Any company can find a ‘hedgehog concept’… and, any company that says they can’t is simply whining. ~James Collins
The hedgehog concept is a corporate leadership strategy outlined in the book ‘Good to Great’ by Jim Collins. The original story of the hedgehog and the fox is derived from an ancient Greek poem believed to have been written by Archilochus. In it, a cunning and brilliant fox grasps the complexity of the woodlands around him. He sets his mind on eating a hedgehog, and spends hours plotting the perfect attack.
Meanwhile, the hedgehog, described as simplistic and somewhat dowdy, goes about its business unaware. When the fox ambushes, the hedgehog rolls himself into a spiny, impenetrable ball. Undeterred, the fox keeps re-strategizing, but the pattern repeats itself over and over. In the original poem it famously concludes: ‘The fox knows many things, but the hedgehog knows one big thing’. British philosopher and social theorist Isaiah Berlin expanded on this concluding idea in an essay called ‘The Hedgehog and the Fox’. Berlin used the poem to divide world thinkers and philosophers into two groups, ‘hedgehogs and foxes’.
Collins’ hedgehog concept is the application of these distinctions to the corporate world. Collins speculated that if companies were more like the hedgehog — that is, focusing on one thing and doing it well — all the cunning and brilliance out there would not be a threat to success. Those who built the ‘good to great’ companies were, to one degree or another, hedgehogs, says Jim Collins. They used their hedgehog nature to drive toward what he came to call a ‘hedgehog concept’ for their companies.
While, the leaders’ of comparison companies tended to be foxes, never gaining the clarifying advantage of a hedgehog concept; instead they are; scattered, diffused, and inconsistent. According to John F. Kihlstrom; what separates those who make the biggest impact from all the others, who are just as smart, are the hedgehogs. For example: Freud and the unconscious, Darwin and natural selection, Marx and class struggle, Einstein and relativity, Adam Smith and division of labor– they were all hedgehogs…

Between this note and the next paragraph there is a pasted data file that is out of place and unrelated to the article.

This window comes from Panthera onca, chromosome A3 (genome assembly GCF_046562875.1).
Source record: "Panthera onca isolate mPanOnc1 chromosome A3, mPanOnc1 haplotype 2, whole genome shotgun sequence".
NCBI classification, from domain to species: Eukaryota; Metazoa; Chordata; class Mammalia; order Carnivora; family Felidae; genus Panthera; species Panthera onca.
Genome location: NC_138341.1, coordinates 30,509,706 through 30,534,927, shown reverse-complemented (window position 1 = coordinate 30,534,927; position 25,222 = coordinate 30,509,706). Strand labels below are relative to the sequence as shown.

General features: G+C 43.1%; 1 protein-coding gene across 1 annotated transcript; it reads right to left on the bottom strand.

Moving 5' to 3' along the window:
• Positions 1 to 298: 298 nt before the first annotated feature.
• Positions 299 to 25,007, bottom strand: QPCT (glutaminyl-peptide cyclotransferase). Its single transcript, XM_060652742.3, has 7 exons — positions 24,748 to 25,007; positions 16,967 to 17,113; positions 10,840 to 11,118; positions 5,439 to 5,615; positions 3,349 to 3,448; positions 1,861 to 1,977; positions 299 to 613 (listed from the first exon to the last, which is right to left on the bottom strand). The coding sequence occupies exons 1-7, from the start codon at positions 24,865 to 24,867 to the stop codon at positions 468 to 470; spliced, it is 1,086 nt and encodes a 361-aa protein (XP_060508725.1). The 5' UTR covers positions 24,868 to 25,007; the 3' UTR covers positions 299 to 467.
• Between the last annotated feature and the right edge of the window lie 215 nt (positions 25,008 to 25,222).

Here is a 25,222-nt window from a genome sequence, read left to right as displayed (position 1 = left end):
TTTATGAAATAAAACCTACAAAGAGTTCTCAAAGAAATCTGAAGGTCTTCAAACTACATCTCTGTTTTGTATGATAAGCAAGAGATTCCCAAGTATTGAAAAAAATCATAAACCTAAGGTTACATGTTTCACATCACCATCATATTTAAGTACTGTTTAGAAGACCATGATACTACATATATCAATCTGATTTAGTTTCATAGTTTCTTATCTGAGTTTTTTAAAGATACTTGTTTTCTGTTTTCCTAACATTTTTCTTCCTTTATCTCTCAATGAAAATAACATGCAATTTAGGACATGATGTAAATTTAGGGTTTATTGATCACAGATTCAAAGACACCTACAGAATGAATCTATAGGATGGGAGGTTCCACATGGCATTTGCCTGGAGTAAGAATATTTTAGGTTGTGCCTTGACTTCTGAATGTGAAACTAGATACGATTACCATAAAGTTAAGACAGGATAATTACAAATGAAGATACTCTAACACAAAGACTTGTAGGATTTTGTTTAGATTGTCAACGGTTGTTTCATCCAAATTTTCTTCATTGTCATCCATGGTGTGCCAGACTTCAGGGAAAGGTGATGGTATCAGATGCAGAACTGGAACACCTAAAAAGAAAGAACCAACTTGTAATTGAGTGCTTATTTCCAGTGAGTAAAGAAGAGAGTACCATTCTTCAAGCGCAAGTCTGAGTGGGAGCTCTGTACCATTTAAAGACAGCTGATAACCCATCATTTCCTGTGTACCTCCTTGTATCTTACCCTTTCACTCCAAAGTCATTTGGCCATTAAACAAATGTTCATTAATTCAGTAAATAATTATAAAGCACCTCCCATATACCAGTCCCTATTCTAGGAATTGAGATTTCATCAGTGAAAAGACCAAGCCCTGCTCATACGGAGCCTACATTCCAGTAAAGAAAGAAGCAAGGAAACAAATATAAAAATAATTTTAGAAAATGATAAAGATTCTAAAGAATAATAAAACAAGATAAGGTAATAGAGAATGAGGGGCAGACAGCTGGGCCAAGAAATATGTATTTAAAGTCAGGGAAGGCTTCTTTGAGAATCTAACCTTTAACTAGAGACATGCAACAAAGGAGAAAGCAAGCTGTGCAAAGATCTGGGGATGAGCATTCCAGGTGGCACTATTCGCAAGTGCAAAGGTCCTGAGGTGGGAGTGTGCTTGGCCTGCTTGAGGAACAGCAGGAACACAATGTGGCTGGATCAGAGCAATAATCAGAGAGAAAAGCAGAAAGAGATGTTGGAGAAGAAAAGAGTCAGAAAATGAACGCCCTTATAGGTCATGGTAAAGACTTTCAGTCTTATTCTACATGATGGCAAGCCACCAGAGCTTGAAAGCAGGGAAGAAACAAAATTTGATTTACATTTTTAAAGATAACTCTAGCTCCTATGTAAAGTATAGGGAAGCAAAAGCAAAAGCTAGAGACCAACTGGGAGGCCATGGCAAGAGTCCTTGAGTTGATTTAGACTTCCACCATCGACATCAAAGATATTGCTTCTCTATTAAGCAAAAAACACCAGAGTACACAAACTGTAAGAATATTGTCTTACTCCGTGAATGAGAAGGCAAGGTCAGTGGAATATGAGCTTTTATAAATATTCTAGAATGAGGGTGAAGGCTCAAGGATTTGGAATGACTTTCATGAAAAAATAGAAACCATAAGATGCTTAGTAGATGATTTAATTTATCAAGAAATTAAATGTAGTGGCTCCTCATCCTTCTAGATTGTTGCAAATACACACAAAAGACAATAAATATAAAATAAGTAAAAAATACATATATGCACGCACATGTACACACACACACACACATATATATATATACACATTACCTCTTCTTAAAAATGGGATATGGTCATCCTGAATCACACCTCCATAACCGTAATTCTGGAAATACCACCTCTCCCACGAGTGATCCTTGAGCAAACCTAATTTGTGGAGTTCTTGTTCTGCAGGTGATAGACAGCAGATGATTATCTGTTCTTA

According to Jim Collins; the best leaders and corporate strategists reach success because they have identified their company’s unique ‘hedgehog concept’. Identifying this concept starts with three separate assessments. First, leaders must ask themselves– what the company is deeply passionate about.
Next, there should be a frank assessment of– what the company realistically can and cannot be the best in the world at. Finally, there needs to be a determination of– what drives the corporation’s ‘economic engine’ — that is, an identification of the relevant profit structure and where it is rooted.
The hedgehog concept is where these three assessments overlap. A corporation’s ‘one big thing’ can be found in that intersection. One of the biggest benefits of the hedgehog concept is its consistency. Companies that devote themselves to one goal and constantly default to their known strengths in times of crisis are often better poised to overcome rough patches than are companies with many competing visions.
While the concept is certainly no guarantee for business success, it has gained a lot of credibility as a workable model. The hedgehog concept can also be useful to individuals. People who are unsure of their next steps in life or who are looking for ways to maximize their effectiveness are often well served by identifying their own personal hedgehog.